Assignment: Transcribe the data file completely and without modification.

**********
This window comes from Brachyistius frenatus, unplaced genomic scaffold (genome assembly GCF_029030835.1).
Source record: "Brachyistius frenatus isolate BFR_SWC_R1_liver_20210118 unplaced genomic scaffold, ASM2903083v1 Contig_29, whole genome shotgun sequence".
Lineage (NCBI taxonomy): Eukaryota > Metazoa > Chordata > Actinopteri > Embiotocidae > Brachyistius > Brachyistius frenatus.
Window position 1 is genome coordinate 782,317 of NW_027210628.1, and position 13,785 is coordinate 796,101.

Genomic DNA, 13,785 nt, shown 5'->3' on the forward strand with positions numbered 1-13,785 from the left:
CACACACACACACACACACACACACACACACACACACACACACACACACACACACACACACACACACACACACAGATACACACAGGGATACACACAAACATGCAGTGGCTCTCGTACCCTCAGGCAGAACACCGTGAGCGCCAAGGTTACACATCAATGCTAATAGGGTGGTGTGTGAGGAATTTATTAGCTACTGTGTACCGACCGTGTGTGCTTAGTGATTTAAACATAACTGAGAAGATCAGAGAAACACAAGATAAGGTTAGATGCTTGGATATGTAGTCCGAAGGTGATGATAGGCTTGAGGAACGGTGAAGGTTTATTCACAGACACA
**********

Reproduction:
This window comes from Brachyistius frenatus, unplaced genomic scaffold (genome assembly GCF_029030835.1).
Source record: "Brachyistius frenatus isolate BFR_SWC_R1_liver_20210118 unplaced genomic scaffold, ASM2903083v1 Contig_29, whole genome shotgun sequence".
Lineage (NCBI taxonomy): Eukaryota > Metazoa > Chordata > Actinopteri > Embiotocidae > Brachyistius > Brachyistius frenatus.
Window position 1 is genome coordinate 782,317 of NW_027210628.1, and position 13,785 is coordinate 796,101.

Genomic DNA, 13,785 nt, shown 5'->3' on the forward strand with positions numbered 1-13,785 from the left:
CACACACACACACACACACACACACACACACACACACACACACACACACACACACACACACACACACACACACAGATACACACAGGGATACACACAAACATGCAGTGGCTCTCGTACCCTCAGGCAGAACACCGTGAGCGCCAAGGTTACACATCAATGCTAATAGGGTGGTGTGTGAGGAATTTATTAGCTACTGTGTACCGACCGTGTGTGCTTAGTGATTTAAACATAACTGAGAAGATCAGAGAAACACAAGATAAGGTTAGATGCTTGGATATGTAGTCCGAAGGTGATGATAGGCTTGAGGAACGGTGAAGGTTTATTCACAGACACA